On Monday, I went home after work because I was tired and hadn’t slept well the night before.  I started and finished Alice that day, and went to bed dreaming of dark eyes scattered with gold, fire sparking from ash dark fingertips, and a smile full of doubt and darkness.  I woke up refreshed, and ready to face the day.  I made tea, actually planned my class for that night, and started Through the Looking Glass.  My vinyasa class that night left a lot to be desired.  For some reason, when I plan ahead of time now, it comes out kind of clunky, and not quite what I was expecting.  I’ve started to teach better when it just comes from the heart.  So, for my beginner’s, I switched up the music, tossed the plan, and let go.

We talked about music and love, about the bond between those two.  We opened the hips and the shoulders so that we could work on the heart.  We paid homage to Tom Petty, we sent love out to those in need, and our savasana was done in almost complete darkness.  I lit a candle, grabbed the Animal Spirit deck, a piece of black bone, a quartz point, and sat down on my mat.  While my students were in savasana, I shuffled, knocked, breathed split, and drew one card.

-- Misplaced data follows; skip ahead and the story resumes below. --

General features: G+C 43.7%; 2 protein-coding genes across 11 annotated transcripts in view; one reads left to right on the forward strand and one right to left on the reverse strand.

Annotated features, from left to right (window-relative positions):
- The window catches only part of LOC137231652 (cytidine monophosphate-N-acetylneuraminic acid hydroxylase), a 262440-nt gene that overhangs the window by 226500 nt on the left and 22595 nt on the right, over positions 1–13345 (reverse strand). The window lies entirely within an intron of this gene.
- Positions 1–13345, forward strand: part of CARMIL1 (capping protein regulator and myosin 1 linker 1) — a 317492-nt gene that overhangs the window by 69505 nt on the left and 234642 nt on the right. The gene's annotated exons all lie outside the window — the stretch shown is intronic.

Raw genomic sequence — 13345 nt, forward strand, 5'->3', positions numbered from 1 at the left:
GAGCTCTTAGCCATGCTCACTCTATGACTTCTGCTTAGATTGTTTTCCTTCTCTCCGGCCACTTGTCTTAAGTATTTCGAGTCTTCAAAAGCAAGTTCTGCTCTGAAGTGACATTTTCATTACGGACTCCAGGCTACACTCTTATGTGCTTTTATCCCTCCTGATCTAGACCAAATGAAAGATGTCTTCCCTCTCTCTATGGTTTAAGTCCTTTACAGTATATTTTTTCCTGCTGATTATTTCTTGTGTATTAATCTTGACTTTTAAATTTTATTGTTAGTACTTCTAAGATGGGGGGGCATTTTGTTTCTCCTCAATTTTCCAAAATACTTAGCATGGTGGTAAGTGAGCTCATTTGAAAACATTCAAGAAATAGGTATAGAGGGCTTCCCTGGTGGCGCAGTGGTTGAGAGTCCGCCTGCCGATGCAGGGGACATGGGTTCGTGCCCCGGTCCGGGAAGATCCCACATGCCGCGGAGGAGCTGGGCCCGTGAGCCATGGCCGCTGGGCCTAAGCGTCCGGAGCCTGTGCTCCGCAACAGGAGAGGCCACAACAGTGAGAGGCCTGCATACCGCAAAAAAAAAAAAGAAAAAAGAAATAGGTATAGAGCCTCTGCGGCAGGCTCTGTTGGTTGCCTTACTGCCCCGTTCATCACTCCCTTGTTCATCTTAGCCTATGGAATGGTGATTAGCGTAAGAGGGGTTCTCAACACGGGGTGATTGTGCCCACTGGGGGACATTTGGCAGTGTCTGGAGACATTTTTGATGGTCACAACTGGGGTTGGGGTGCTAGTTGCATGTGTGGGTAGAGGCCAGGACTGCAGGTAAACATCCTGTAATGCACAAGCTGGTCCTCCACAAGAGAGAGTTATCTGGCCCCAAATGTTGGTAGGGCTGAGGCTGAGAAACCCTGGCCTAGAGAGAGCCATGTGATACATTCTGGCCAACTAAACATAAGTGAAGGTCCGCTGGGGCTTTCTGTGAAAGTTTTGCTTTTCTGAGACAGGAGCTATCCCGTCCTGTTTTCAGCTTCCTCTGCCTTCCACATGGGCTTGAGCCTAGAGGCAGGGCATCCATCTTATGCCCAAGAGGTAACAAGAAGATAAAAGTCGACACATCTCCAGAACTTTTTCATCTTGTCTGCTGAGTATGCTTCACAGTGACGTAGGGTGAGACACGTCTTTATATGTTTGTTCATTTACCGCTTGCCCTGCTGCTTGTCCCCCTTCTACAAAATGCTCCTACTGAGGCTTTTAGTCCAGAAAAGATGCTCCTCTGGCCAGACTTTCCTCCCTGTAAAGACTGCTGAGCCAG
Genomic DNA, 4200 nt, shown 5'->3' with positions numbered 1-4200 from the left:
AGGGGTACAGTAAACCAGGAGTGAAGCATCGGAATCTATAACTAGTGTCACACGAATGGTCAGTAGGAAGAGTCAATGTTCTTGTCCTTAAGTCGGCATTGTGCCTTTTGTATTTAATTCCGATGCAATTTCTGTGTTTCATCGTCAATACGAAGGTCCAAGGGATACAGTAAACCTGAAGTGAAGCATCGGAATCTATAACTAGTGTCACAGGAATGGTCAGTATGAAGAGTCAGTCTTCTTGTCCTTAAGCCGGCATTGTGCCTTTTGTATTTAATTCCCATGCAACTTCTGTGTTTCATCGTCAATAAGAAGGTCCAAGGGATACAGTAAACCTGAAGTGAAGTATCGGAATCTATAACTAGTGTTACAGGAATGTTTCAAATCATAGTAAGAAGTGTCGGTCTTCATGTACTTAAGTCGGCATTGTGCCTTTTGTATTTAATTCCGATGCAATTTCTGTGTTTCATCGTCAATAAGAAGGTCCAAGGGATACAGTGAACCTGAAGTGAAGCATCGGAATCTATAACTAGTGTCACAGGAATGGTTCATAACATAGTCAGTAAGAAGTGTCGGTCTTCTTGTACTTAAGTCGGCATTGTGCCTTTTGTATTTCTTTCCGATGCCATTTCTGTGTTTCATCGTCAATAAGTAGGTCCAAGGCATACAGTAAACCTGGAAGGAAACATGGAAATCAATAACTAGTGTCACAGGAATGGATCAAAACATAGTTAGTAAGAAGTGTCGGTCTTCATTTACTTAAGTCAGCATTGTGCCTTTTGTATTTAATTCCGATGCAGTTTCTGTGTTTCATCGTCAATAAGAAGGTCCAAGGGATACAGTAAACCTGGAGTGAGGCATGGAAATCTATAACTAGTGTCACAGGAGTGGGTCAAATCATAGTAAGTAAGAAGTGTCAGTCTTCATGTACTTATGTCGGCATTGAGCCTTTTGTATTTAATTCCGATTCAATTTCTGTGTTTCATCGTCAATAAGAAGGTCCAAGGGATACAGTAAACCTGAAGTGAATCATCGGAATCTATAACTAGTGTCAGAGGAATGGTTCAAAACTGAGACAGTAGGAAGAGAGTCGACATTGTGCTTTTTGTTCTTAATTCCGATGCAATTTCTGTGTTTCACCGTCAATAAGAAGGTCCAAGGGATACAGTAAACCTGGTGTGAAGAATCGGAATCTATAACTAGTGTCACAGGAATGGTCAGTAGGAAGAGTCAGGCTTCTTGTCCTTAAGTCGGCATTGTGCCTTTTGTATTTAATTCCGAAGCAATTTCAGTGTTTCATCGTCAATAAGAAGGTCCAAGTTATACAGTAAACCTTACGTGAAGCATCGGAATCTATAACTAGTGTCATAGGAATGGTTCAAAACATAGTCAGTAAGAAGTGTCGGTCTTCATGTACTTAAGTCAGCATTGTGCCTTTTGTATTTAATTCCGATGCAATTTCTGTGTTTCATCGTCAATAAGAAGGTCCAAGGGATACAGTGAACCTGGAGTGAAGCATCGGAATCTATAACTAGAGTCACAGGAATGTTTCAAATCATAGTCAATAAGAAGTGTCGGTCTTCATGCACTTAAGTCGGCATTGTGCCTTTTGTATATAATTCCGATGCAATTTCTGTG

Writing is hard. Sometimes, I’m doing nothing but writing, dashing out 10k a day, and absolutely killing it. Sometimes, I’m on a break, reading every book in sight, working on fanfiction, and doing a heck ton of yoga. Sometimes, I haven’t written in...

The Lion.  The master of the fire element.

For 400 years, every single fire elemental faery has died.  They have not survived the fire inside them, and have instead let it consume them.  Thus, the world has been out of balance.  Mason is the first.  He is the first in 400 years to master his element, to not only survive it, but live with it, to coexist.  It comes as no surprise to me that not only am I an Aries, but all of my inner planets are fire signs.